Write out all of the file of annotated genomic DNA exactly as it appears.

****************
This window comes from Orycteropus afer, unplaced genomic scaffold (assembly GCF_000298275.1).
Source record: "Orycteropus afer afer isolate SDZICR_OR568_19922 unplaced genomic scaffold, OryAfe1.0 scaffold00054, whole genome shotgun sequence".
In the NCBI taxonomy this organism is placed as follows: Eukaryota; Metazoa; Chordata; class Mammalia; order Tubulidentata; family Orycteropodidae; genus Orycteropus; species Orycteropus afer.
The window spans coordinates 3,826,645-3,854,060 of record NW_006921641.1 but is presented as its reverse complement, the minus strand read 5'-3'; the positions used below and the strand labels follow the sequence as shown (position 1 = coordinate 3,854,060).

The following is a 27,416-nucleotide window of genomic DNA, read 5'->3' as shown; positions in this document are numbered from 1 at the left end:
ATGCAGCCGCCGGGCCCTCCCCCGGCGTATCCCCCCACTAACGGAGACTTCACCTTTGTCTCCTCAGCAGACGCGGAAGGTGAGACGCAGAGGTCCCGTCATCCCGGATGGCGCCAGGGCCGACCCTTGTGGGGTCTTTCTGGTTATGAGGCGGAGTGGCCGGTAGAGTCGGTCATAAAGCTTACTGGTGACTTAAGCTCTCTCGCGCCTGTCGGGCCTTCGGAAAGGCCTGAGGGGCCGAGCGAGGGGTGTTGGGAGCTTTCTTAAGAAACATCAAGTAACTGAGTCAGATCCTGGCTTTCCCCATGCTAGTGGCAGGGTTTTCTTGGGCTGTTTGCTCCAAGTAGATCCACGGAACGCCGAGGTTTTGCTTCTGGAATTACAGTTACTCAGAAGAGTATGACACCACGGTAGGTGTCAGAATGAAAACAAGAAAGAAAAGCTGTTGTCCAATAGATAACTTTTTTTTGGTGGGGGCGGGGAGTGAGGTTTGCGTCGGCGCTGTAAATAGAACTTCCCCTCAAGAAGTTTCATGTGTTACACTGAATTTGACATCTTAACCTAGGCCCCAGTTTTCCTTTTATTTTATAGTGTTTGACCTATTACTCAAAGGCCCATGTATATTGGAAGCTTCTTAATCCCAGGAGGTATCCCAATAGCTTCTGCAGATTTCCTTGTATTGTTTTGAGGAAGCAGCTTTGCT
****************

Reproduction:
This window comes from Orycteropus afer, unplaced genomic scaffold (assembly GCF_000298275.1).
Source record: "Orycteropus afer afer isolate SDZICR_OR568_19922 unplaced genomic scaffold, OryAfe1.0 scaffold00054, whole genome shotgun sequence".
In the NCBI taxonomy this organism is placed as follows: Eukaryota; Metazoa; Chordata; class Mammalia; order Tubulidentata; family Orycteropodidae; genus Orycteropus; species Orycteropus afer.
The window spans coordinates 3,826,645-3,854,060 of record NW_006921641.1 but is presented as its reverse complement, the minus strand read 5'-3'; the positions used below and the strand labels follow the sequence as shown (position 1 = coordinate 3,854,060).

The following is a 27,416-nucleotide window of genomic DNA, read 5'->3' as shown; positions in this document are numbered from 1 at the left end:
ATGCAGCCGCCGGGCCCTCCCCCGGCGTATCCCCCCACTAACGGAGACTTCACCTTTGTCTCCTCAGCAGACGCGGAAGGTGAGACGCAGAGGTCCCGTCATCCCGGATGGCGCCAGGGCCGACCCTTGTGGGGTCTTTCTGGTTATGAGGCGGAGTGGCCGGTAGAGTCGGTCATAAAGCTTACTGGTGACTTAAGCTCTCTCGCGCCTGTCGGGCCTTCGGAAAGGCCTGAGGGGCCGAGCGAGGGGTGTTGGGAGCTTTCTTAAGAAACATCAAGTAACTGAGTCAGATCCTGGCTTTCCCCATGCTAGTGGCAGGGTTTTCTTGGGCTGTTTGCTCCAAGTAGATCCACGGAACGCCGAGGTTTTGCTTCTGGAATTACAGTTACTCAGAAGAGTATGACACCACGGTAGGTGTCAGAATGAAAACAAGAAAGAAAAGCTGTTGTCCAATAGATAACTTTTTTTTGGTGGGGGCGGGGAGTGAGGTTTGCGTCGGCGCTGTAAATAGAACTTCCCCTCAAGAAGTTTCATGTGTTACACTGAATTTGACATCTTAACCTAGGCCCCAGTTTTCCTTTTATTTTATAGTGTTTGACCTATTACTCAAAGGCCCATGTATATTGGAAGCTTCTTAATCCCAGGAGGTATCCCAATAGCTTCTGCAGATTTCCTTGTATTGTTTTGAGGAAGCAGCTTTGCT